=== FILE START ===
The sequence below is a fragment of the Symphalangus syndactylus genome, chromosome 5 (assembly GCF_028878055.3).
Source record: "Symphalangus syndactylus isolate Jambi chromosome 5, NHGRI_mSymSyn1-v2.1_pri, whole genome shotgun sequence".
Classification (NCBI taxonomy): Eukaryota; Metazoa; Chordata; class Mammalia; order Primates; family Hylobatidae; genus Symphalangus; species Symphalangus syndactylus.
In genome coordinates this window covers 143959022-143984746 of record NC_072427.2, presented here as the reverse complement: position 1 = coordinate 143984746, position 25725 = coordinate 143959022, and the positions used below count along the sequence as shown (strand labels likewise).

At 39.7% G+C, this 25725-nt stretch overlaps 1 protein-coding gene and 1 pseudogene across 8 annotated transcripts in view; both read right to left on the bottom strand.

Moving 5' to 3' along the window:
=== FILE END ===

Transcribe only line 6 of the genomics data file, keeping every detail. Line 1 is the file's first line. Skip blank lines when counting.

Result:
Moving 5' to 3' along the window: